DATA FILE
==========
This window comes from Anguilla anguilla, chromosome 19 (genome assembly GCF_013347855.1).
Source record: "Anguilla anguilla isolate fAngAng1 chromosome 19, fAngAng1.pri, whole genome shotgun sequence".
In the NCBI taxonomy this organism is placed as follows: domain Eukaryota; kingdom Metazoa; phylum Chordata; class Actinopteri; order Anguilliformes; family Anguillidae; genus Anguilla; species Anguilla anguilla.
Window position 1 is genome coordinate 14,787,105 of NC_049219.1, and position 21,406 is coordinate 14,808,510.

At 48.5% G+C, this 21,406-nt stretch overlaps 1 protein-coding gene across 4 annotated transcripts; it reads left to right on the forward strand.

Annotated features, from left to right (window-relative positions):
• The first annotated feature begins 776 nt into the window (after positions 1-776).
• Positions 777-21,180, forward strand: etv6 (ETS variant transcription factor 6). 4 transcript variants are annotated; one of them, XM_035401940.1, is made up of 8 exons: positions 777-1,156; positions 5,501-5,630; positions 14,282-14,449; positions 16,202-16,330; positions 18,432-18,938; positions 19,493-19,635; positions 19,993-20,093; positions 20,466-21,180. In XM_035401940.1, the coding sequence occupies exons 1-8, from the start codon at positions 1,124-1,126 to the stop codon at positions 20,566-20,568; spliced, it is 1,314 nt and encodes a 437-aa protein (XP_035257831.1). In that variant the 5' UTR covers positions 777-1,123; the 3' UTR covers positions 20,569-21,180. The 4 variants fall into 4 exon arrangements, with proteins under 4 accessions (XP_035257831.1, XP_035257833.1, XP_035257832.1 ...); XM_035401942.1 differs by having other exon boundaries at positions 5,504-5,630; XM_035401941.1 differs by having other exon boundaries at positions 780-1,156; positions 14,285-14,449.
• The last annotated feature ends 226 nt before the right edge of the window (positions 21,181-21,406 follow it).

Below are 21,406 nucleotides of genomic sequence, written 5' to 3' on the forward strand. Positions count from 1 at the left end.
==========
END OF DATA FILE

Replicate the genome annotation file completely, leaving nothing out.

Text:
This window comes from Anguilla anguilla, chromosome 19 (genome assembly GCF_013347855.1).
Source record: "Anguilla anguilla isolate fAngAng1 chromosome 19, fAngAng1.pri, whole genome shotgun sequence".
In the NCBI taxonomy this organism is placed as follows: domain Eukaryota; kingdom Metazoa; phylum Chordata; class Actinopteri; order Anguilliformes; family Anguillidae; genus Anguilla; species Anguilla anguilla.
Window position 1 is genome coordinate 14,787,105 of NC_049219.1, and position 21,406 is coordinate 14,808,510.

At 48.5% G+C, this 21,406-nt stretch overlaps 1 protein-coding gene across 4 annotated transcripts; it reads left to right on the forward strand.

Annotated features, from left to right (window-relative positions):
• The first annotated feature begins 776 nt into the window (after positions 1-776).
• Positions 777-21,180, forward strand: etv6 (ETS variant transcription factor 6). 4 transcript variants are annotated; one of them, XM_035401940.1, is made up of 8 exons: positions 777-1,156; positions 5,501-5,630; positions 14,282-14,449; positions 16,202-16,330; positions 18,432-18,938; positions 19,493-19,635; positions 19,993-20,093; positions 20,466-21,180. In XM_035401940.1, the coding sequence occupies exons 1-8, from the start codon at positions 1,124-1,126 to the stop codon at positions 20,566-20,568; spliced, it is 1,314 nt and encodes a 437-aa protein (XP_035257831.1). In that variant the 5' UTR covers positions 777-1,123; the 3' UTR covers positions 20,569-21,180. The 4 variants fall into 4 exon arrangements, with proteins under 4 accessions (XP_035257831.1, XP_035257833.1, XP_035257832.1 ...); XM_035401942.1 differs by having other exon boundaries at positions 5,504-5,630; XM_035401941.1 differs by having other exon boundaries at positions 780-1,156; positions 14,285-14,449.
• The last annotated feature ends 226 nt before the right edge of the window (positions 21,181-21,406 follow it).

Below are 21,406 nucleotides of genomic sequence, written 5' to 3' on the forward strand. Positions count from 1 at the left end.